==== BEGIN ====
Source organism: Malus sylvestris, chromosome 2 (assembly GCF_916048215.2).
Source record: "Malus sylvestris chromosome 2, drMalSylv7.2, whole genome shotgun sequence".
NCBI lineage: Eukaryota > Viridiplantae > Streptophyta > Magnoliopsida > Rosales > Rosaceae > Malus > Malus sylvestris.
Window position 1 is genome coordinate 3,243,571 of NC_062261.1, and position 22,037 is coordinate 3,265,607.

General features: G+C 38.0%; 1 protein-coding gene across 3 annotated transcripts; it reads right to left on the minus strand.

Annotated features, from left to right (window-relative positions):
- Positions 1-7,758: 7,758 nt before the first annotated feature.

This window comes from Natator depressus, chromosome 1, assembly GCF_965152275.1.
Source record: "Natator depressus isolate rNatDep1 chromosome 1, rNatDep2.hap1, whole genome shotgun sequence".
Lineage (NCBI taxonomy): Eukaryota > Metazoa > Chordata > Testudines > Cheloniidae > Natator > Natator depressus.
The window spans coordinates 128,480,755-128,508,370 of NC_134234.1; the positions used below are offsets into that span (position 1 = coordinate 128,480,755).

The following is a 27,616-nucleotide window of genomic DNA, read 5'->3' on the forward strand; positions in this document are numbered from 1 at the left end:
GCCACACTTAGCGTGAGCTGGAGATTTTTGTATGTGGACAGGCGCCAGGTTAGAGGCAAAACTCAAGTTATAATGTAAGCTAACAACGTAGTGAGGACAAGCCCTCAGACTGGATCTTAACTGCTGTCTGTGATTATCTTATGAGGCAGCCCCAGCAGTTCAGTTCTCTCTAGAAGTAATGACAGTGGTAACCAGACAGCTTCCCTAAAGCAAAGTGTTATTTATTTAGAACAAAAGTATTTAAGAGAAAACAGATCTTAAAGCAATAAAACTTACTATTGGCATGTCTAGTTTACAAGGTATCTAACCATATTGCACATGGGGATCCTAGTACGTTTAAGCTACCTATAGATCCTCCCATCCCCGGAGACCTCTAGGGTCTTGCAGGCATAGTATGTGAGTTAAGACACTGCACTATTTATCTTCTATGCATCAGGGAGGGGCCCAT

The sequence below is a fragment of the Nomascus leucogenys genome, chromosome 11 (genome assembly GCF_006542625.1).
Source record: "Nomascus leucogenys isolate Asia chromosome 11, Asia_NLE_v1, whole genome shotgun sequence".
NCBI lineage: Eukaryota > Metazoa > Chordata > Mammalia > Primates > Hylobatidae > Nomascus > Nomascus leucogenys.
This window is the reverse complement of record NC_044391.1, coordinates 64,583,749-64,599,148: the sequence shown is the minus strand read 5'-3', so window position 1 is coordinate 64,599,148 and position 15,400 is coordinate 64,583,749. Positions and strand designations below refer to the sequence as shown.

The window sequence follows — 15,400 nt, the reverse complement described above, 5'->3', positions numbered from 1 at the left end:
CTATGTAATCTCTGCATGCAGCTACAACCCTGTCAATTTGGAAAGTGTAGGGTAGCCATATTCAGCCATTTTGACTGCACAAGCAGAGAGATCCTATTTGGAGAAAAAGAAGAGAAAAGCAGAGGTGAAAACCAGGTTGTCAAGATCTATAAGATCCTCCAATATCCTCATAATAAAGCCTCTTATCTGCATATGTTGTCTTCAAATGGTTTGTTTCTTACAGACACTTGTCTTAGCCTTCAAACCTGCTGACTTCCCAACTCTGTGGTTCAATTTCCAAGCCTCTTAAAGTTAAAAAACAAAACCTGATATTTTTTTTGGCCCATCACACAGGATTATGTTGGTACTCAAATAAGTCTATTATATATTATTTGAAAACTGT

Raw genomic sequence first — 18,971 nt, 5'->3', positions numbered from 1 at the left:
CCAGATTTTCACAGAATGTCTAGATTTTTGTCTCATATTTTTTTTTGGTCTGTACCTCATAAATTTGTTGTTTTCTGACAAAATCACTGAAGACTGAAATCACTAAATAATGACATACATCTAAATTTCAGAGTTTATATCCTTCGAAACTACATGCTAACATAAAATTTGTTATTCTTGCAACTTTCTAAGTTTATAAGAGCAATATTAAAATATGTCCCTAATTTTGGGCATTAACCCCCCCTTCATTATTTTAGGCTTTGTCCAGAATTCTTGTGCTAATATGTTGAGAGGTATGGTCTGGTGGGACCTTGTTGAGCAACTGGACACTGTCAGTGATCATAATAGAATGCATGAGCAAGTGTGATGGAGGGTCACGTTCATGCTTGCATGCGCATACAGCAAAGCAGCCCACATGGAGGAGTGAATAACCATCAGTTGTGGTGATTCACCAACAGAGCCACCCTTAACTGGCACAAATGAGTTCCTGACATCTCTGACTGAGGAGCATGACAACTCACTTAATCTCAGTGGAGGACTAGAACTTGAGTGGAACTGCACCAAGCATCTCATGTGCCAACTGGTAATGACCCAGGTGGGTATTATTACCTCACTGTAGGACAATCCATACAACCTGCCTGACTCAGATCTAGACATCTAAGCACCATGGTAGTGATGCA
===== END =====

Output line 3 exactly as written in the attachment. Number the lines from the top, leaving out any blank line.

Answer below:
NCBI lineage: Eukaryota > Viridiplantae > Streptophyta > Magnoliopsida > Rosales > Rosaceae > Malus > Malus sylvestris.